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Enhanced DBS Check

8 Oct, 2018

Ratings & Reviews

4.9
26 reviews
5
4
1
3
1
2
0
1
0
BA

Beverley Parent from Halesowen

15 Mar

good

BA

Beverley Parent from Halesowen

8 Mar

really good

BA

Beverley Parent from Halesowen

13 Feb

good

BA

Beverley Parent from Halesowen

8 Feb

good

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Qualifications

SubjectQualificationGrade
English LiteratureA-level (A2)A
HistoryA-level (A2)A
FrenchA-level (A2)A
PsychologyA-level (A2)A

General Availability

MonTueWedThuFriSatSun
Pre 12pm
12 - 5pm
After 5pm

Pre 12pm

12 - 5pm

After 5pm
Mon
Tue
Wed
Thu
Fri
Sat
Sun

Subjects offered

SubjectQualificationPrice
EnglishA Level£32 /hr
EnglishGCSE£30 /hr
English LanguageGCSE£30 /hr
English LiteratureGCSE£30 /hr
HistoryGCSE£30 /hr
English13 Plus£30 /hr
English11 Plus£30 /hr

Questions Rebecca has answered

How should I approach an unseen poetry question in my exam?

First, take a moment to read through the poem and work out what it is quite literally about. It may take a couple of read-throughs to wrap your head around this, but this is nothing worry about, poetry can often be quite dense and hard to get to grips with. The next step is more tricky; try and think about what the poem is metaphorically about. Frequently poems will have a second level of meaning for you to access. It’s working out this level of meaning, and how it is created, which will enable you to obtain the higher marks in your exam. Take La Belle Dame Sans Merci by Keats as an example. Quite literally, a lonely knight is wandering through the countryside when he meets a beautiful woman who seduces him and then leaves him dilapidated. On a deeper level the poem seems to be about the pain of love, the cruelty of women and potentially about his own personal frustrations about his poetic output. Once you’ve established what that secondary meaning is the next stage is to understand how that meaning is being created. For the purposes of your exam it may be useful to memorise a list of common techniques to look for, as in the stress of the moment it can sometimes feel like everything you know about poetry has evaporated, and you’re left staring at a blank piece of verse that you have no way of cracking. A good place to start is form and style. You might not know off the top of your head that Keats is using a typical medieval ballad form, but you should be able to identify the use of quatrains. Check the syllable count of every line to see if you can establish any kind of metre, Keats alters iambic tetrameter and trimeter, but even an acknowledgement that the rhythm is regular and that the last line is always a little shorter will enable you to comment on the deliberately slow pace of the poem – an easy technique to a painful love story. Next think about aspects like rhyme, imagery, enjambment, caesura, tone, dialogue, symbolism, extended metaphors and remember to keep reflect on how these techniques are coming together to give you the impression of meaning that you got on your third or fourth read-through. Once you have a list of ideas try and group them thematically – for example, I might write a paragraph about how Keats uses the environment in the poem, a paragraph on the depiction of the faery and a paragraph on the medieval style (considering ideas of form and rhythm). Remember to keep your introduction and conclusion brief, using that space to simply tie your answer together by explaining what Keats is telling readers so you can focus in your paragraphs on how he does it. First, take a moment to read through the poem and work out what it is quite literally about. It may take a couple of read-throughs to wrap your head around this, but this is nothing worry about, poetry can often be quite dense and hard to get to grips with. The next step is more tricky; try and think about what the poem is metaphorically about. Frequently poems will have a second level of meaning for you to access. It’s working out this level of meaning, and how it is created, which will enable you to obtain the higher marks in your exam. Take La Belle Dame Sans Merci by Keats as an example. Quite literally, a lonely knight is wandering through the countryside when he meets a beautiful woman who seduces him and then leaves him dilapidated. On a deeper level the poem seems to be about the pain of love, the cruelty of women and potentially about his own personal frustrations about his poetic output. Once you’ve established what that secondary meaning is the next stage is to understand how that meaning is being created. For the purposes of your exam it may be useful to memorise a list of common techniques to look for, as in the stress of the moment it can sometimes feel like everything you know about poetry has evaporated, and you’re left staring at a blank piece of verse that you have no way of cracking. A good place to start is form and style. You might not know off the top of your head that Keats is using a typical medieval ballad form, but you should be able to identify the use of quatrains. Check the syllable count of every line to see if you can establish any kind of metre, Keats alters iambic tetrameter and trimeter, but even an acknowledgement that the rhythm is regular and that the last line is always a little shorter will enable you to comment on the deliberately slow pace of the poem – an easy technique to a painful love story. Next think about aspects like rhyme, imagery, enjambment, caesura, tone, dialogue, symbolism, extended metaphors and remember to keep reflect on how these techniques are coming together to give you the impression of meaning that you got on your third or fourth read-through. Once you have a list of ideas try and group them thematically – for example, I might write a paragraph about how Keats uses the environment in the poem, a paragraph on the depiction of the faery and a paragraph on the medieval style (considering ideas of form and rhythm). Remember to keep your introduction and conclusion brief, using that space to simply tie your answer together by explaining what Keats is telling readers so you can focus in your paragraphs on how he does it.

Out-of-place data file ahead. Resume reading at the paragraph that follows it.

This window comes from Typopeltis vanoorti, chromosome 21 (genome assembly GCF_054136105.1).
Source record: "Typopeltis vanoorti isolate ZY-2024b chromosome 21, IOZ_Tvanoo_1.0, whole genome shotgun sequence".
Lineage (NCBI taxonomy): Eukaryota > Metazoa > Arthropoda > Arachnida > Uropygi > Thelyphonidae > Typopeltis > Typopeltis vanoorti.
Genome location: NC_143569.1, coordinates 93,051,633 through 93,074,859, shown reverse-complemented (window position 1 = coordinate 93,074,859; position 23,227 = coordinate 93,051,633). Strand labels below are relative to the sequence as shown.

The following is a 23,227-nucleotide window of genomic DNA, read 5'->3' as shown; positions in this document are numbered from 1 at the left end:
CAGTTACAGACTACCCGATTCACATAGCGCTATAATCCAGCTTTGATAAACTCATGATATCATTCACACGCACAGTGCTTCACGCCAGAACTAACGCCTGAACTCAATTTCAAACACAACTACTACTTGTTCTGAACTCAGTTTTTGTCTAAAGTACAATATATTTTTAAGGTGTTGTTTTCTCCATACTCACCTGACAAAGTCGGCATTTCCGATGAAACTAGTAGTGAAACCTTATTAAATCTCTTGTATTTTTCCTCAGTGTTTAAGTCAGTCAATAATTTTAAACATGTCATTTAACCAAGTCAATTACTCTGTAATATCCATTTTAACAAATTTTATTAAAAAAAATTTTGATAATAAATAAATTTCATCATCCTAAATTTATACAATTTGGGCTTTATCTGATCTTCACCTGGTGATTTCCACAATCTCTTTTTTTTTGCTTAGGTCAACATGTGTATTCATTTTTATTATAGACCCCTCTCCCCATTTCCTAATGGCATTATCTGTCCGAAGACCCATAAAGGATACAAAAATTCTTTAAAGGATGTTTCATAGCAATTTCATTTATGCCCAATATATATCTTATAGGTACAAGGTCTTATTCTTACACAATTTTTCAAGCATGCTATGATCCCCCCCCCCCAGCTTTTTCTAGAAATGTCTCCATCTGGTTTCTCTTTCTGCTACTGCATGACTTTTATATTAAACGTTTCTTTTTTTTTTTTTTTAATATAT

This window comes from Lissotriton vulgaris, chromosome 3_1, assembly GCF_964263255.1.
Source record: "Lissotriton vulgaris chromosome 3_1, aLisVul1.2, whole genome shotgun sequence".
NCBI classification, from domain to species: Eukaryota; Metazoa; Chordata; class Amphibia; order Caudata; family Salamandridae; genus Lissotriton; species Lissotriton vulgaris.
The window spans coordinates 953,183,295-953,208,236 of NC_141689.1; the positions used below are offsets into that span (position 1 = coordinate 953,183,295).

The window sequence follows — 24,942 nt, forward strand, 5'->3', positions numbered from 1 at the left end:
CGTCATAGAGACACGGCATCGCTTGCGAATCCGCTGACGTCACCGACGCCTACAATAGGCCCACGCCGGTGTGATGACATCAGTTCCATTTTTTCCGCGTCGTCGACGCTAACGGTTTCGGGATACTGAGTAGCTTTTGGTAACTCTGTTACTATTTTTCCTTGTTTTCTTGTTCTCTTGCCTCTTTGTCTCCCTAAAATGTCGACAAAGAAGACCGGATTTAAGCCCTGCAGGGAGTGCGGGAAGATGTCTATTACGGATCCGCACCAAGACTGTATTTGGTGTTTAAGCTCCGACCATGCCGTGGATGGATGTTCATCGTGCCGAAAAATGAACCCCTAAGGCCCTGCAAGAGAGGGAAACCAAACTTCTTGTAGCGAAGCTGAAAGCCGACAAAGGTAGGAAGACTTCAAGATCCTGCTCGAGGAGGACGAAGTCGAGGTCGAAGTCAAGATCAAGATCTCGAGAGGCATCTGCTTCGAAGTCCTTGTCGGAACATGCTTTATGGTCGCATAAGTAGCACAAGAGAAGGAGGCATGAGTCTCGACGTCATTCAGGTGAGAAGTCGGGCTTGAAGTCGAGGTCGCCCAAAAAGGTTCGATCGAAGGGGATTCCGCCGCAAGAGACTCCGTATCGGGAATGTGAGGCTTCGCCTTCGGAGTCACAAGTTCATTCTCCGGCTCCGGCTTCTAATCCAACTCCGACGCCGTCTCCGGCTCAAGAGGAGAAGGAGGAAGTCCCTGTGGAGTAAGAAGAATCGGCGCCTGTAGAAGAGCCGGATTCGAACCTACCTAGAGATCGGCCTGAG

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9 months ago